Thanks to sponsorship from the Booker Prize Foundation, RNIB is able to make the six books shortlisted for their prestigious prize into formats that blind and partially sighted people can read.
Not only that, thanks to the help we receive, we’re also able to make these available by the time the winner is announced in October. In our series of blogs leading up to the big announcement, we tell you a bit more about what goes on behind the scenes!
By Sean Downs, Celebrity Manager
Last year we were delighted that all six of the shortlisted authors joined us in our Talking Book Studios to take part in interviews with our Insight Radio team. As soon as the shortlist is announced I start contact each of the authors to invite them in to our Talking Book Studios in Camden or, when distance makes this impossible, to answer our questions over the phone.
Robert Kirkwood is our resident literary guru. He hosts a daily show featuring exclusive audio, author interviews, behind the scenes features and the book or short story we are currently covering. Every year, his listeners enjoy the in-depth coverage of the Man Booker Prize and the opportunity to hear from six of the best contemporary authors. It’s my job to ensure that each have the opportunity to publicise their novel to our listeners and to our Library members, for whom The Booker Prize Foundation have helped us to make the book available.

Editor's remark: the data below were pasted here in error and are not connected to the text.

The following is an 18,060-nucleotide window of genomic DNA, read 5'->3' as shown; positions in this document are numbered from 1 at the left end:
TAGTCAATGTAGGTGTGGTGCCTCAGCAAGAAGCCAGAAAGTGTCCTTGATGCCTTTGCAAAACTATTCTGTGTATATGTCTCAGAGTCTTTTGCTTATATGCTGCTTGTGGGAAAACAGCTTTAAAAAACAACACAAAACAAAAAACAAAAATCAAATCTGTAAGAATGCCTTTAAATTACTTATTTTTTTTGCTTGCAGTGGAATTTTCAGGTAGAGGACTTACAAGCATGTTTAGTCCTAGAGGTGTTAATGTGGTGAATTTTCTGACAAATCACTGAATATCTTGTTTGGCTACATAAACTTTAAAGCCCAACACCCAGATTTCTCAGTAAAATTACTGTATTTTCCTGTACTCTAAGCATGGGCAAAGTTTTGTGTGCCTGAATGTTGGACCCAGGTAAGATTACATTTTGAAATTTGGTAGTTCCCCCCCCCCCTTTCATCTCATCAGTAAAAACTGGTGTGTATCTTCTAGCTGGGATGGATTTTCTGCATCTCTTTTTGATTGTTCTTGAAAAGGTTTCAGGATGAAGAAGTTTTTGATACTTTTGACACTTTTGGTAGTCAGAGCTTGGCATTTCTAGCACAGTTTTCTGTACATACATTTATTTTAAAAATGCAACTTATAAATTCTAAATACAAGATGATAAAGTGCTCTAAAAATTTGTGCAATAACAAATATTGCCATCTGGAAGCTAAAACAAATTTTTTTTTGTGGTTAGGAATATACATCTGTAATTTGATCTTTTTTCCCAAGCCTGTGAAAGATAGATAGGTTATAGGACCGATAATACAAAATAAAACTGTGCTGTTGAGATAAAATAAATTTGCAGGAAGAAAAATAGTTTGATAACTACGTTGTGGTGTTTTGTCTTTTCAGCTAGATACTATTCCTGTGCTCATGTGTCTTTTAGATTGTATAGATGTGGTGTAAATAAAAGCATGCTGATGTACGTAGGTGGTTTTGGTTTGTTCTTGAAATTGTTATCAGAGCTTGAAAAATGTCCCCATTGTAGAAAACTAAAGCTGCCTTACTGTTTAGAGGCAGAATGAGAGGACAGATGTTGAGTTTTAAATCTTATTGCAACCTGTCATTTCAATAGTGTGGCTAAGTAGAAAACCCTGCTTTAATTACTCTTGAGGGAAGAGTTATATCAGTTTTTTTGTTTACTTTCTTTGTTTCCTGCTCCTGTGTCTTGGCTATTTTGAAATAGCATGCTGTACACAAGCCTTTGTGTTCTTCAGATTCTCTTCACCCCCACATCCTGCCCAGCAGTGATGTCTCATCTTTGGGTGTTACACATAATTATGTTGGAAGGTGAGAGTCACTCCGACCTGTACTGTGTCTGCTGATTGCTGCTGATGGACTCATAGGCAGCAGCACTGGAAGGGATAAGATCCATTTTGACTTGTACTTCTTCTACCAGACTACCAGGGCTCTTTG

Robert’s interview is unique to all the other hundreds that the authors are conducting in the run up to the Prize announcement – and those returning for a second time often remember it clearly. As well as asking them about their plot, characters and motivations, he is also asking them to reflect for a moment on how their books are accessed and enjoyed by their blind and partially sighted fans.
Here are a few of the unique thoughts we enjoyed from last year’s shortlisted authors:
“Books are the great demographic art form. They’re available everywhere the best of them, you can get them for nothing from a library or people will lend them to you because they’re not really worth anything much – not like a great paining or something like that. The one millionth paperback version or the braille version of my book, or a great book, is just as valid, just as original, just unique as the very first edition or the manuscript as it left the writer’s hand.” Richard Flanagan, Man Booker Prize winner 2014
“Imagination is not exclusive, our genders are not exclusive, love is not exclusive and our living worlds are not exclusive. So let’s not make any of our art exclusive.” Ali Smith, Man Booker Prize shortlisted author 2001, 2005 and 2014
“Reading, however you do it, is essential. I’m happy that people hear my words. I’m a writer that likes his words to be heard, almost performative writer - though I’m not a performance artist. I do hear my sentences when I write and I like to imagine them reverberating in people’s heads; not just things that you see on the page, words that you hear.”
Howard Jacobson, Man Booker Prize winner 2010, longlisted author 2006 and shortlisted author 2014
Check back in after the winner is announced (13 October) to find out how it all comes together, what this year’s authors have to say when they’re interviewed by RNIB Insight Radio, and how you can borrow the books in giant print, braille or as a Talking Book.